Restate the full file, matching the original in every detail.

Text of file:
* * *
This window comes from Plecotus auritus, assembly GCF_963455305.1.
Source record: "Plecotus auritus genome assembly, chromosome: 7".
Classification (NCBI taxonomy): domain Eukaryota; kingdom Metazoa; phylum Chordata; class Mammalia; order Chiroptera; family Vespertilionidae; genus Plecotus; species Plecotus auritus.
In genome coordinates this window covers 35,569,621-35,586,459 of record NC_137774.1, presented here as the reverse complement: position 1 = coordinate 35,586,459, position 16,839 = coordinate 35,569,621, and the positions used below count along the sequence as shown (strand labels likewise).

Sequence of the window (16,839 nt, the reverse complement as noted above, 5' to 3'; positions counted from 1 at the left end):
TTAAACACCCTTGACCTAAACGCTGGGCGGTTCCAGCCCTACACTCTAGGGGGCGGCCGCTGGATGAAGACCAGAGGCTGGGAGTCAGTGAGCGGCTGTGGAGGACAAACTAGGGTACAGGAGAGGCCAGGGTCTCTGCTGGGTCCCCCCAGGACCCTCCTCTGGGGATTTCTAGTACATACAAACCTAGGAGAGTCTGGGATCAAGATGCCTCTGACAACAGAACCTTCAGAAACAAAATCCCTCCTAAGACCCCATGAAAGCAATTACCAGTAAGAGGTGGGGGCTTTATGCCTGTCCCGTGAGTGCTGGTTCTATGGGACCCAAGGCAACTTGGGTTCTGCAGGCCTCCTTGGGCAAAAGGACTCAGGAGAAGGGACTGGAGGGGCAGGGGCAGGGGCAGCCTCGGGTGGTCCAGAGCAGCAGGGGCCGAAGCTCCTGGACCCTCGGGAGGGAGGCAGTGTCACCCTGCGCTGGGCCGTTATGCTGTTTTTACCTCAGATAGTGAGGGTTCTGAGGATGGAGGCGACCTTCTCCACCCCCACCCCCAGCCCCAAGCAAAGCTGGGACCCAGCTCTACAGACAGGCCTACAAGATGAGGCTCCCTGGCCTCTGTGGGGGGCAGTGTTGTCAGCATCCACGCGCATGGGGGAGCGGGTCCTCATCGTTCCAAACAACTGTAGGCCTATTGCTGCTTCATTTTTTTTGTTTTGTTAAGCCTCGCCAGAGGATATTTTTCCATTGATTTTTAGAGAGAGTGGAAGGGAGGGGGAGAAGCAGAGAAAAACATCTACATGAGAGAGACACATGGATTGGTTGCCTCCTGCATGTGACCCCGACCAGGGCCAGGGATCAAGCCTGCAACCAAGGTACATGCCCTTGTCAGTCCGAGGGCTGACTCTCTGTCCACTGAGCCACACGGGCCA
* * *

This window comes from Plecotus auritus, assembly GCF_963455305.1.
Source record: "Plecotus auritus genome assembly, chromosome: 7".
Classification (NCBI taxonomy): domain Eukaryota; kingdom Metazoa; phylum Chordata; class Mammalia; order Chiroptera; family Vespertilionidae; genus Plecotus; species Plecotus auritus.
In genome coordinates this window covers 35,569,621-35,586,459 of record NC_137774.1, presented here as the reverse complement: position 1 = coordinate 35,586,459, position 16,839 = coordinate 35,569,621, and the positions used below count along the sequence as shown (strand labels likewise).

Sequence of the window (16,839 nt, the reverse complement as noted above, 5' to 3'; positions counted from 1 at the left end):
TTAAACACCCTTGACCTAAACGCTGGGCGGTTCCAGCCCTACACTCTAGGGGGCGGCCGCTGGATGAAGACCAGAGGCTGGGAGTCAGTGAGCGGCTGTGGAGGACAAACTAGGGTACAGGAGAGGCCAGGGTCTCTGCTGGGTCCCCCCAGGACCCTCCTCTGGGGATTTCTAGTACATACAAACCTAGGAGAGTCTGGGATCAAGATGCCTCTGACAACAGAACCTTCAGAAACAAAATCCCTCCTAAGACCCCATGAAAGCAATTACCAGTAAGAGGTGGGGGCTTTATGCCTGTCCCGTGAGTGCTGGTTCTATGGGACCCAAGGCAACTTGGGTTCTGCAGGCCTCCTTGGGCAAAAGGACTCAGGAGAAGGGACTGGAGGGGCAGGGGCAGGGGCAGCCTCGGGTGGTCCAGAGCAGCAGGGGCCGAAGCTCCTGGACCCTCGGGAGGGAGGCAGTGTCACCCTGCGCTGGGCCGTTATGCTGTTTTTACCTCAGATAGTGAGGGTTCTGAGGATGGAGGCGACCTTCTCCACCCCCACCCCCAGCCCCAAGCAAAGCTGGGACCCAGCTCTACAGACAGGCCTACAAGATGAGGCTCCCTGGCCTCTGTGGGGGGCAGTGTTGTCAGCATCCACGCGCATGGGGGAGCGGGTCCTCATCGTTCCAAACAACTGTAGGCCTATTGCTGCTTCATTTTTTTTGTTTTGTTAAGCCTCGCCAGAGGATATTTTTCCATTGATTTTTAGAGAGAGTGGAAGGGAGGGGGAGAAGCAGAGAAAAACATCTACATGAGAGAGACACATGGATTGGTTGCCTCCTGCATGTGACCCCGACCAGGGCCAGGGATCAAGCCTGCAACCAAGGTACATGCCCTTGTCAGTCCGAGGGCTGACTCTCTGTCCACTGAGCCACACGGGCCA